This section is from the book "An Illustrated Flora Of The Northern United States, Canada And The British Possessions Vol3", by Nathaniel Lord Britton, Addison Brown. Also available from Amazon: An Illustrated Flora of the Northern United States, Canada and the British Possessions. 3 Volume Set..
Lycopus europaeus var. sessilifolius A. Gray, Man. Ed.
Glabrous, or puberulent above, tuberiferous, perennial by stolons and suckers; stem simple, or at length branched, erect, 1°-2° high. Leaves ovate-lanceolate or oblong-lanceolate, closely sessile, acute or acuminate at the apex, sharply serrate, somewhat narrowed at the base, l'-2 long; bracts very small, acute; calyx-teeth usually 5, subulate, rigid, nearly as long as the tube; corolla twice as long as the calyx; rudimentary posterior stamens oval; nutlets shorter than the calyx.
In wet soil, eastern Massachusetts to Florida and Mississippi, near the coast. Aug.-Oct.
Glabrous or minutely puberulent, perennial by leafy stolons; stem erect or ascending, simple or at length freely branched, 1°-3° high. Leaves ovate to oblong-lanceolate, or narrower, acuminate at the apex, usually dentate, narrowed or cuneate at the base, 2'-5' long, 1/2'-1 1/2' wide, usually tapering into a conspicuous petiole; bracts minute, acute or acuminate; calyx-teeth triangular-subulate, herbaceous, one-half as long as the tube or more; corolla longer than the calyx; rudimentary posterior stamens oval or oblong; nutlets much shorter than the calyx.
In wet soil, southern Vermont to Florida, Minnesota, Arkansas and Louisiana. Gipsywort. July-Oct.
Lycopus sinuatus Ell. Bot. S. C. & Ga. 1: 26. 1817.
Lycopaeus europaeus var. sinuatus A. Gray, Man. Ed. 5, 346. 1867.
Puberulent or glabrous, perennial by suckers; stem stiff, erect, simple or branched, 1°-2° high. Leaves lanceolate or ovate-lanceolate in outline, petioled, acuminate at the apex, incised, pinna-tifid or the uppermost merely serrate, 2'-4' long; bracts subulate, the outer ones sometimes exceeding the calyx; calyx-teeth triangular-subulate, cuspidate, rigid; corolla little exceeding the calyx; rudimentary posterior stamens thickened at their tips; nutlets much shorter than the calyx.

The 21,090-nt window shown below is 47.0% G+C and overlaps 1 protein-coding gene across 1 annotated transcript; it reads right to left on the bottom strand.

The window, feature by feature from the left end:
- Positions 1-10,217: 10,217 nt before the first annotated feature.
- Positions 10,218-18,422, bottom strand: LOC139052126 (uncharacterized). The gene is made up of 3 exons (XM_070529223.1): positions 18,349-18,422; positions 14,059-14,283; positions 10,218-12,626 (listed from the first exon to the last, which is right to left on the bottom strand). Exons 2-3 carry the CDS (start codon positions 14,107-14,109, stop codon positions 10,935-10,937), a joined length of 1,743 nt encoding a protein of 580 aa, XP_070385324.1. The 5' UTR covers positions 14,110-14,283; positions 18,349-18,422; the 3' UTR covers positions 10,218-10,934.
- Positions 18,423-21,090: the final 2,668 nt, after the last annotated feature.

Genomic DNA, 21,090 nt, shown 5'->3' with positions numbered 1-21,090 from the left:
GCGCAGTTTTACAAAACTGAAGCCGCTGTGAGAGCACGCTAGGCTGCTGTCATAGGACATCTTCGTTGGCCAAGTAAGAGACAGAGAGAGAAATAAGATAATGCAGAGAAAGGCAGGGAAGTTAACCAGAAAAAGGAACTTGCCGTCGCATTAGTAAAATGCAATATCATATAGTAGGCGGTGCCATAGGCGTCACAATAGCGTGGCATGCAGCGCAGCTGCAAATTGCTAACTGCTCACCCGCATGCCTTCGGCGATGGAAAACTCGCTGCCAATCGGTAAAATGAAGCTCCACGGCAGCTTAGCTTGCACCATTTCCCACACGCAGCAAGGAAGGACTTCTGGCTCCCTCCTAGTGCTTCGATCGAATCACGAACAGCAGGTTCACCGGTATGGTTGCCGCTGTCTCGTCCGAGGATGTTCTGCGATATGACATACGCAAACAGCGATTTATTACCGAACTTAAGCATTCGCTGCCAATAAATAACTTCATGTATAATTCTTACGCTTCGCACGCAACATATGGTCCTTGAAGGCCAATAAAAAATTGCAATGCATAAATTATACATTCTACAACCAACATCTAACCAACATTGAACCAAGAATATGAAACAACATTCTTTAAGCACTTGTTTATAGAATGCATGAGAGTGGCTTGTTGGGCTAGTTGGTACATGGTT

Lycopus asper Greene, Pittonia 3: 339. 1898. Lycopus lucidus var. americanus A. Gray, Proc. Am. Acad. 8: 286. 1870.
Pubescent or glabrate, perennial by stolons; stem usually stout, erect, strict, leafy, simple, or sometimes branched, 1°-3° high. Leaves oblong-lanceolate, acute at the apex, narrowed or rounded at the base, sessile, or very short-petioled, 2'-6' long, 1/4'-1 1/2' wide, sharply serrate with acute ascending teeth; bracts ovate or lanceolate, acuminate-subulate, the outer ones often as long as the flowers; calyx-teeth 3, subulate-lanceolate, nearly as long as the tube; corolla little longer than the calyx; rudimentary stamens slender, thickened at the tips; nutlets much shorter than the calyx.
In wet soil, Michigan to Kansas, west to Manitoba, British Columbia, California and Arizona. Regarded in the first edition of this work as the same as L. lucidus Turcz. of NW. America and NE. Asia. July-Sept.
Lycopus europaeus L. Sp. Pl. 21. 1753.
Puberulent or pubescent, perennial by suckers; stems stout, at length widely branched, 1°-2 1/2° high. Leaves ovate, ovate-oblong, or oblong-lanceolate, short-petioled, or the upper sometimes sessile, coarsely dentate, or the lower incised at the base, 1'-3' long, 1/2'-1' wide; bracts subulate-lanceolate, the outer shorter than or equalling the flowers; calyx-teeth subulate-spinulose; corolla scarcely longer than the calyx; rudimentary posterior stamens obsolete; nutlets shorter than the calyx.
In waste places, Massachusetts to Virginia. Naturalized from Europe. Green archangel. Bitter bugle-weed. July-Sept.